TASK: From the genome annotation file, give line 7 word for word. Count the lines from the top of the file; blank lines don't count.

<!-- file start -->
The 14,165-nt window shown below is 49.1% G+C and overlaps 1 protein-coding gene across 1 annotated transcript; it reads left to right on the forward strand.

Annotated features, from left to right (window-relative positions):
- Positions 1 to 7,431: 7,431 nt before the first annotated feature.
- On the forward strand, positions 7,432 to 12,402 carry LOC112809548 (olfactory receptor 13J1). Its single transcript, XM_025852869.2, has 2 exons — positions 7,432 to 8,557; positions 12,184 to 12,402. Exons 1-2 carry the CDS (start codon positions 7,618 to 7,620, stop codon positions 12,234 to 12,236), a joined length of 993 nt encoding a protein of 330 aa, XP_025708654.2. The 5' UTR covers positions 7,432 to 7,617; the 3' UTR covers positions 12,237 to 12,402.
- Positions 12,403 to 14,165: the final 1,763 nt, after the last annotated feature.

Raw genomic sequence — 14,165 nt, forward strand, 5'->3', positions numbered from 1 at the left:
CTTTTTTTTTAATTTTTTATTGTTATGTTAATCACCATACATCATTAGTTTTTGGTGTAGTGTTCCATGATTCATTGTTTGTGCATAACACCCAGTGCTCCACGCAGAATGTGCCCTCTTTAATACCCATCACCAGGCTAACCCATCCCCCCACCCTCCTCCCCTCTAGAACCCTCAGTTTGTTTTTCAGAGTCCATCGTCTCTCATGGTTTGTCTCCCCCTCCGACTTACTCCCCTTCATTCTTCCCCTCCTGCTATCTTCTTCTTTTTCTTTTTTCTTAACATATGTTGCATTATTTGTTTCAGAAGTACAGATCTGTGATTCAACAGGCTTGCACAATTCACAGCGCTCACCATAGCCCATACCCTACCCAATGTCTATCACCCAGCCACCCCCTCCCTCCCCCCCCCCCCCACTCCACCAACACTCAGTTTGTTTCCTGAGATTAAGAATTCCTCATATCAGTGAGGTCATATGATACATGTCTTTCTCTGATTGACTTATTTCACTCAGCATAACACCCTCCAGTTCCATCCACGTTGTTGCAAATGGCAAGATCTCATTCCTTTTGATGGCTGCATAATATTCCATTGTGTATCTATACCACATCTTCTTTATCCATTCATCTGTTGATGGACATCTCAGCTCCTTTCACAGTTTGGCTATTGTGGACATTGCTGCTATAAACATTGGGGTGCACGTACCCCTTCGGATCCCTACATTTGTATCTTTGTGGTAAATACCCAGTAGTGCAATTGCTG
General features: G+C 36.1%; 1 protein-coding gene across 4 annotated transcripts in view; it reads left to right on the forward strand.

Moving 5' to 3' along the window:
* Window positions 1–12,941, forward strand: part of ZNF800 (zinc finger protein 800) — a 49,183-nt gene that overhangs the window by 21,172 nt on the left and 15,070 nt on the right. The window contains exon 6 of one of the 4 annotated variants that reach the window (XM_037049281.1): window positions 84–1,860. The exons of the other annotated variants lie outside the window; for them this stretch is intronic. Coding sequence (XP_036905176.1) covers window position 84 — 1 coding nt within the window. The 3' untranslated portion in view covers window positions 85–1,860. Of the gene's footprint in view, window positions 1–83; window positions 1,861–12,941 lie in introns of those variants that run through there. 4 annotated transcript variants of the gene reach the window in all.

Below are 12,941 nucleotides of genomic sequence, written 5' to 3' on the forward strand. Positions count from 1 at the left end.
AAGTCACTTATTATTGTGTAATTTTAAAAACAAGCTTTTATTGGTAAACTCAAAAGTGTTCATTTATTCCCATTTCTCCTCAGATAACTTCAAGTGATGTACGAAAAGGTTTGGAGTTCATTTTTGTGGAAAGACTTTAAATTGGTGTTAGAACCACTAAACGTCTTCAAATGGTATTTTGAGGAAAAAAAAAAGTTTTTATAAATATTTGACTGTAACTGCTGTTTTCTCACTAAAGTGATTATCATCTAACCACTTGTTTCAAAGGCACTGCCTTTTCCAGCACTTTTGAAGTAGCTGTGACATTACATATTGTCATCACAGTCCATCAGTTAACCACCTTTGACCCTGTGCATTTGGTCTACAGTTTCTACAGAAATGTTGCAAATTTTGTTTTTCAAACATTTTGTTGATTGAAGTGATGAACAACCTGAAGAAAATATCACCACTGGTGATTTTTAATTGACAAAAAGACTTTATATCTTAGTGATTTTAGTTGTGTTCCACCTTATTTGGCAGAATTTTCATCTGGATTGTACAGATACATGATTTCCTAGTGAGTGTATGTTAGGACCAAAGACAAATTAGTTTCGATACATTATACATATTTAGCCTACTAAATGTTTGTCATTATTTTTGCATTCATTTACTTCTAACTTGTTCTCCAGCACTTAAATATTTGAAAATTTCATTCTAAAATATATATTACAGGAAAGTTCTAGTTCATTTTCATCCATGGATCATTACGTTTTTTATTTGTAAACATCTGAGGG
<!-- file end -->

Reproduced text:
CTTTTTTTTTAATTTTTTATTGTTATGTTAATCACCATACATCATTAGTTTTTGGTGTAGTGTTCCATGATTCATTGTTTGTGCATAACACCCAGTGCTCCACGCAGAATGTGCCCTCTTTAATACCCATCACCAGGCTAACCCATCCCCCCACCCTCCTCCCCTCTAGAACCCTCAGTTTGTTTTTCAGAGTCCATCGTCTCTCATGGTTTGTCTCCCCCTCCGACTTACTCCCCTTCATTCTTCCCCTCCTGCTATCTTCTTCTTTTTCTTTTTTCTTAACATATGTTGCATTATTTGTTTCAGAAGTACAGATCTGTGATTCAACAGGCTTGCACAATTCACAGCGCTCACCATAGCCCATACCCTACCCAATGTCTATCACCCAGCCACCCCCTCCCTCCCCCCCCCCCCCACTCCACCAACACTCAGTTTGTTTCCTGAGATTAAGAATTCCTCATATCAGTGAGGTCATATGATACATGTCTTTCTCTGATTGACTTATTTCACTCAGCATAACACCCTCCAGTTCCATCCACGTTGTTGCAAATGGCAAGATCTCATTCCTTTTGATGGCTGCATAATATTCCATTGTGTATCTATACCACATCTTCTTTATCCATTCATCTGTTGATGGACATCTCAGCTCCTTTCACAGTTTGGCTATTGTGGACATTGCTGCTATAAACATTGGGGTGCACGTACCCCTTCGGATCCCTACATTTGTATCTTTGTGGTAAATACCCAGTAGTGCAATTGCTG